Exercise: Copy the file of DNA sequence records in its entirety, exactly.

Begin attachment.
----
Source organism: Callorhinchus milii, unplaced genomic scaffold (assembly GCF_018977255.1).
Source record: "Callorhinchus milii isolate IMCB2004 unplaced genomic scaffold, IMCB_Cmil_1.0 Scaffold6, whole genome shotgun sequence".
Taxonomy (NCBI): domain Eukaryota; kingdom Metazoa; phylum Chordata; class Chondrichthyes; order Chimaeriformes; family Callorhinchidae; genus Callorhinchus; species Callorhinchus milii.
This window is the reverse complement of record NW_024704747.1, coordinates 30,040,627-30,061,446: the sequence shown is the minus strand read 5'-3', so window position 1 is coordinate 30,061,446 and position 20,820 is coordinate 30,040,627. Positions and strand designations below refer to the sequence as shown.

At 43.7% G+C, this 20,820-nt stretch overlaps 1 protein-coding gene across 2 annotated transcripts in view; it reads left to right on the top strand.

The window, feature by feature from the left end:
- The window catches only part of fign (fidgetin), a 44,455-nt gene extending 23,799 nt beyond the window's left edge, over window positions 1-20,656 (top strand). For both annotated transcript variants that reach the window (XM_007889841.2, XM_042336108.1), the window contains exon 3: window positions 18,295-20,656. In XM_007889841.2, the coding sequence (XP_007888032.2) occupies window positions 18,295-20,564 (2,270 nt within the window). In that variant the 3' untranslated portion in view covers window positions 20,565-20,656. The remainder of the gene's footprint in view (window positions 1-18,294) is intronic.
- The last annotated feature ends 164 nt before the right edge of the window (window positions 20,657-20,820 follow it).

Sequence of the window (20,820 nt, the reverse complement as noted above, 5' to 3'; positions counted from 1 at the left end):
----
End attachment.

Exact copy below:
Source organism: Callorhinchus milii, unplaced genomic scaffold (assembly GCF_018977255.1).
Source record: "Callorhinchus milii isolate IMCB2004 unplaced genomic scaffold, IMCB_Cmil_1.0 Scaffold6, whole genome shotgun sequence".
Taxonomy (NCBI): domain Eukaryota; kingdom Metazoa; phylum Chordata; class Chondrichthyes; order Chimaeriformes; family Callorhinchidae; genus Callorhinchus; species Callorhinchus milii.
This window is the reverse complement of record NW_024704747.1, coordinates 30,040,627-30,061,446: the sequence shown is the minus strand read 5'-3', so window position 1 is coordinate 30,061,446 and position 20,820 is coordinate 30,040,627. Positions and strand designations below refer to the sequence as shown.

At 43.7% G+C, this 20,820-nt stretch overlaps 1 protein-coding gene across 2 annotated transcripts in view; it reads left to right on the top strand.

The window, feature by feature from the left end:
- The window catches only part of fign (fidgetin), a 44,455-nt gene extending 23,799 nt beyond the window's left edge, over window positions 1-20,656 (top strand). For both annotated transcript variants that reach the window (XM_007889841.2, XM_042336108.1), the window contains exon 3: window positions 18,295-20,656. In XM_007889841.2, the coding sequence (XP_007888032.2) occupies window positions 18,295-20,564 (2,270 nt within the window). In that variant the 3' untranslated portion in view covers window positions 20,565-20,656. The remainder of the gene's footprint in view (window positions 1-18,294) is intronic.
- The last annotated feature ends 164 nt before the right edge of the window (window positions 20,657-20,820 follow it).

Sequence of the window (20,820 nt, the reverse complement as noted above, 5' to 3'; positions counted from 1 at the left end):